Homeland Security Watch

News and analysis of critical issues in homeland security

December 5, 2005

Fixing FEMA

Filed under: Organizational Issues,Preparedness and Response — by Christian Beckner on December 5, 2005

Stephen Barr, who writes the Federal Diary column for the Washington Post, had an interesting article yesterday on Fixing FEMA, discussing the relevance of pre-Katrina reviews of the agency (such as OMB’s PART reviews; the FY 2006 PART assessment of FEMA is found in this document) to their performance during Hurricane Katrina. The column finds that these reviews left some clear warning signs about FEMA’s performance.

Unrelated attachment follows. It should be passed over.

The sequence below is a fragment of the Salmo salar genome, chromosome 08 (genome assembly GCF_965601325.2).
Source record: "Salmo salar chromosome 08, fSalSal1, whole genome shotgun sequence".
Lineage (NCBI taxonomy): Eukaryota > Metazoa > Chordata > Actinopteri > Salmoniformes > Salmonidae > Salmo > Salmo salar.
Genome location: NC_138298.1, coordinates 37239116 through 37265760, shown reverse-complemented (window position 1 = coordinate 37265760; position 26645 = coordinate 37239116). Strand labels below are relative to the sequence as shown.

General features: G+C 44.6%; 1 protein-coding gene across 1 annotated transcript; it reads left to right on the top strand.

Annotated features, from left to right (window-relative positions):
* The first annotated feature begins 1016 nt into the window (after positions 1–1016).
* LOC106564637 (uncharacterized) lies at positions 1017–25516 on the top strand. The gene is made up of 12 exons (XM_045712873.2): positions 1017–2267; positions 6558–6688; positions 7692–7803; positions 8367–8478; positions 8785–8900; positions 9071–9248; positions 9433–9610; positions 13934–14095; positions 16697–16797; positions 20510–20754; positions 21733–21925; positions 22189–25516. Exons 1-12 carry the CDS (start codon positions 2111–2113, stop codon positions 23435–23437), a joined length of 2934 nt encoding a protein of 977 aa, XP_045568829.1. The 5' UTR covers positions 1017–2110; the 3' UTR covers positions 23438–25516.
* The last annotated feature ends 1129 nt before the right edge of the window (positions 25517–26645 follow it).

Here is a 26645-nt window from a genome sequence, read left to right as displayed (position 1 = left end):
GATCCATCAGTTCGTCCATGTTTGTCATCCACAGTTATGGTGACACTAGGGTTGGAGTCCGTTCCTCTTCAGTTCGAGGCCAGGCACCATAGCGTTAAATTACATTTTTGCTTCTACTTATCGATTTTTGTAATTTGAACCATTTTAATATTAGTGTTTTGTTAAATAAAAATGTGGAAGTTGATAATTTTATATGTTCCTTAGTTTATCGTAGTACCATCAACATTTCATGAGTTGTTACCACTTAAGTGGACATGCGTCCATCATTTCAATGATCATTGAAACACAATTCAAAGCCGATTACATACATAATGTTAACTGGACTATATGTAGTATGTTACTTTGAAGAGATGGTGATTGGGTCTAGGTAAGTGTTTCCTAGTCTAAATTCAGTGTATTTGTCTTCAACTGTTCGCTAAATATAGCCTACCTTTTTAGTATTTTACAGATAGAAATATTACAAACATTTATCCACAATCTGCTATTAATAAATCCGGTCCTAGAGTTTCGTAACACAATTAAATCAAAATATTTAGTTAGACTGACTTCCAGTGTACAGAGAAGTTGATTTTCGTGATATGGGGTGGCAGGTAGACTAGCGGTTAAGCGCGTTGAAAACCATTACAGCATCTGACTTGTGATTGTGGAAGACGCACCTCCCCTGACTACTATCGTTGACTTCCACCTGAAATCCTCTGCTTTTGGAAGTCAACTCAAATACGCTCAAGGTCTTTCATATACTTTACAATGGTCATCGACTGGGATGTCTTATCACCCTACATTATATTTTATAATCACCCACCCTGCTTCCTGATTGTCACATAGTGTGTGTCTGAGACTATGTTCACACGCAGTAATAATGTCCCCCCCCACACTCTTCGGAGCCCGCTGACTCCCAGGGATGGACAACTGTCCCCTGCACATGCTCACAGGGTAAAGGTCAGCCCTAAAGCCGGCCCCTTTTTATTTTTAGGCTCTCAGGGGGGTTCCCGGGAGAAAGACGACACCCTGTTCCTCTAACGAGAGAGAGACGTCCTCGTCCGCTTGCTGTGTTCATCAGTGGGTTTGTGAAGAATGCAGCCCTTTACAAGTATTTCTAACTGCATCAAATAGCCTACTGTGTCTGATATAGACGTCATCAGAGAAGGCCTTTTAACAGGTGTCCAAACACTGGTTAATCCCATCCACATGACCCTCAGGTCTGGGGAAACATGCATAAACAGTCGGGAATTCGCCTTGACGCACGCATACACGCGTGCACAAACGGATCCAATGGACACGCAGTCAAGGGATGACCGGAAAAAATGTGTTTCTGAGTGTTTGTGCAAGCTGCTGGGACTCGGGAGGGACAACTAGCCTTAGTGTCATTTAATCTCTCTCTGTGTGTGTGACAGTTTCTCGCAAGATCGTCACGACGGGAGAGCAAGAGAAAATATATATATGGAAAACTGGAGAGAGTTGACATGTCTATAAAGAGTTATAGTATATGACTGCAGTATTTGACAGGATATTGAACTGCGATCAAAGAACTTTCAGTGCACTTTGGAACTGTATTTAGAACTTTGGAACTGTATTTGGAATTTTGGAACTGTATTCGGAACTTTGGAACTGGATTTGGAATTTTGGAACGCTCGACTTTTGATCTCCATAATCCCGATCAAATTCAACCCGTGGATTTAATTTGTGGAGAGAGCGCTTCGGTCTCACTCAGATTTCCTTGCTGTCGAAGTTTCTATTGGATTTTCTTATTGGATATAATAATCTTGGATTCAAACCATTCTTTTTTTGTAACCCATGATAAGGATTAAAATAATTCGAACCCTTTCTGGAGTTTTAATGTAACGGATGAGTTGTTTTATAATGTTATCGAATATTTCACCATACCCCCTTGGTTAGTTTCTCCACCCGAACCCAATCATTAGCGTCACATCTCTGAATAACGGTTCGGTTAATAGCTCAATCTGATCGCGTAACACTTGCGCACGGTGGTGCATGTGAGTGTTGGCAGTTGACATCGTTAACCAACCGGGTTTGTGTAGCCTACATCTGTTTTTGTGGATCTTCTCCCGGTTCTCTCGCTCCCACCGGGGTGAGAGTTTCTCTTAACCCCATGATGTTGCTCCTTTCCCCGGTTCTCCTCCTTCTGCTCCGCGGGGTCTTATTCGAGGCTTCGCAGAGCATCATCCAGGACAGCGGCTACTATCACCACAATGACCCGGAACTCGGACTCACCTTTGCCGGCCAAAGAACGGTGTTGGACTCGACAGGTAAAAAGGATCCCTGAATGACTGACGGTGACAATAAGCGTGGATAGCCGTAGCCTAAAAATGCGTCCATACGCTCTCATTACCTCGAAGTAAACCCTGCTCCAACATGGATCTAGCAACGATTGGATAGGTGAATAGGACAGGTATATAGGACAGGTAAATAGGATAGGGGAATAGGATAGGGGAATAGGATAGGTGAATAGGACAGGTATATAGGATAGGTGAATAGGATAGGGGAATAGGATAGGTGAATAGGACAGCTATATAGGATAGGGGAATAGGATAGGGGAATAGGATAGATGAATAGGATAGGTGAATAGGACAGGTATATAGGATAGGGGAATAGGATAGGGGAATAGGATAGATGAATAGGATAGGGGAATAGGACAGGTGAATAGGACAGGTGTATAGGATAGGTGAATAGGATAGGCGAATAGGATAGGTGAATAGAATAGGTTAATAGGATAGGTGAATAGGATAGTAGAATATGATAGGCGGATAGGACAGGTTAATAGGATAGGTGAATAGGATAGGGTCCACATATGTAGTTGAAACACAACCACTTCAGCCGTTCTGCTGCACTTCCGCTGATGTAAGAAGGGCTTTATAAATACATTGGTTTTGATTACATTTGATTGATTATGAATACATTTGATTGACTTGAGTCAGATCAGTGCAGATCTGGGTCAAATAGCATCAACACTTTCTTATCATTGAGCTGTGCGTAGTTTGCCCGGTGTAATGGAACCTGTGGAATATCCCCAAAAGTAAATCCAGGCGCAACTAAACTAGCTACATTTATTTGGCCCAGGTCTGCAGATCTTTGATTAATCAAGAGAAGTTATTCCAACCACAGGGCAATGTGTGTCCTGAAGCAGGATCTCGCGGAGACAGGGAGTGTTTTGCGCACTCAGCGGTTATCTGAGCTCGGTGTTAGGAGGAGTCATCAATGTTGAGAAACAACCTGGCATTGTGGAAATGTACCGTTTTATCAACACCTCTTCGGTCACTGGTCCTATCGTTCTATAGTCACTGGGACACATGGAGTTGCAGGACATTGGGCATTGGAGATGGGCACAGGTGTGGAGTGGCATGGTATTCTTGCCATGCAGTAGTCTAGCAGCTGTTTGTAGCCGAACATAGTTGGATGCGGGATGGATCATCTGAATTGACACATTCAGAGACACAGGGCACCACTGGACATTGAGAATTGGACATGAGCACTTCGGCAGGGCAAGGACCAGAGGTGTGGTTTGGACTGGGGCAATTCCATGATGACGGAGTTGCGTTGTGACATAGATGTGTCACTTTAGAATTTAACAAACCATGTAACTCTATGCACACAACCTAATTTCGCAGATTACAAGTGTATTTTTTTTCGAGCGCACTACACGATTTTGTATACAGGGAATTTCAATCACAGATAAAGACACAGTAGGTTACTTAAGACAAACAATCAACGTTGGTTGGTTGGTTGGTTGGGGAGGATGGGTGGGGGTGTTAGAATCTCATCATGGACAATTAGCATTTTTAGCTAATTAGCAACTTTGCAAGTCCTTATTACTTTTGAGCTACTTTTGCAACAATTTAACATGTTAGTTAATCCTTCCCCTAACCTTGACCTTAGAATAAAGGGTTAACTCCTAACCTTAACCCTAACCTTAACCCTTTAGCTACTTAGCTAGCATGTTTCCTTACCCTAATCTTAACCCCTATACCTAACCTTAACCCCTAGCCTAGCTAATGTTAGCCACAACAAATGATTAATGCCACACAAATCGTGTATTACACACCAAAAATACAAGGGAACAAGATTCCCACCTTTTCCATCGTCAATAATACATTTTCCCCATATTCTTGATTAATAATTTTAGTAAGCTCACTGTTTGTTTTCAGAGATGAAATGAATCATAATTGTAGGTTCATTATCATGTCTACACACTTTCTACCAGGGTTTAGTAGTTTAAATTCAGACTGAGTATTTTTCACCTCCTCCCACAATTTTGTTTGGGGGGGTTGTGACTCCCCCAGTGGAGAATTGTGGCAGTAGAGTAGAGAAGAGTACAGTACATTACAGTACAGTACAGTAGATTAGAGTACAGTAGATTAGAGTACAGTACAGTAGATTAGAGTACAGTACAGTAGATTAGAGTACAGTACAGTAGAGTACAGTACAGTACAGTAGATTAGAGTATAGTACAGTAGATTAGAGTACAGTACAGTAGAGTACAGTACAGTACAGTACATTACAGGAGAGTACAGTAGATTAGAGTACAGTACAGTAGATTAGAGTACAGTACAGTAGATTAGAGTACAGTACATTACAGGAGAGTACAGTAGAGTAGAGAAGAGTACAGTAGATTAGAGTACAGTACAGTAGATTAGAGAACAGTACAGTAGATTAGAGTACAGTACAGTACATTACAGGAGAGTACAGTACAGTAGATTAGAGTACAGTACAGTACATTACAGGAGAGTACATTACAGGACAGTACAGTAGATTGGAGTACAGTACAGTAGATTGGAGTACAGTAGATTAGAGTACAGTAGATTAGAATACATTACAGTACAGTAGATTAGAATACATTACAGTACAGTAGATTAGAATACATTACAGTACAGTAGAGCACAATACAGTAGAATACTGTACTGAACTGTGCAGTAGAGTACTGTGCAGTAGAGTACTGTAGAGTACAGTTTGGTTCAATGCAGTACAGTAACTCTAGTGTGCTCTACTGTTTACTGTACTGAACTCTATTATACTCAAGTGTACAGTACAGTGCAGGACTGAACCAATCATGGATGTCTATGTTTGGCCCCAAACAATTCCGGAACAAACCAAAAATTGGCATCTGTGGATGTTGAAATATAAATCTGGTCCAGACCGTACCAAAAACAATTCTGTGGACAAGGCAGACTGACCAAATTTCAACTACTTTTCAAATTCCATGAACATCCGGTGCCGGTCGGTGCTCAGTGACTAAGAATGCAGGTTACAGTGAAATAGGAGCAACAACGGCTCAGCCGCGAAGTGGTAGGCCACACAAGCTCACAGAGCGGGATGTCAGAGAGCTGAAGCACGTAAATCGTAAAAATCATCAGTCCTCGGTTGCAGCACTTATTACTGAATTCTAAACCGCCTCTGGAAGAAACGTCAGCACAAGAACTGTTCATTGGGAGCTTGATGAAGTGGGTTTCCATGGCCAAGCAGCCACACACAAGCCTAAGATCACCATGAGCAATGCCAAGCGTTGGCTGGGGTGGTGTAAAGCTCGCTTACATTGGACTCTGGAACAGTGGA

Barr’s conclusion to the piece:

But capable leadership may be more important to FEMA than program reviews and management scorecards.

The key to successful programs, [OMB official Robert] Shea said, begins with White House officials and Cabinet heads committed to improvements and to holding agency heads accountable for progress.

“A process alone gets you nothing,” he said. With post-Katrina FEMA, Shea said, “what you have now is information that can help you devise a better plan to achieve your goal, since you’ve fallen short.”

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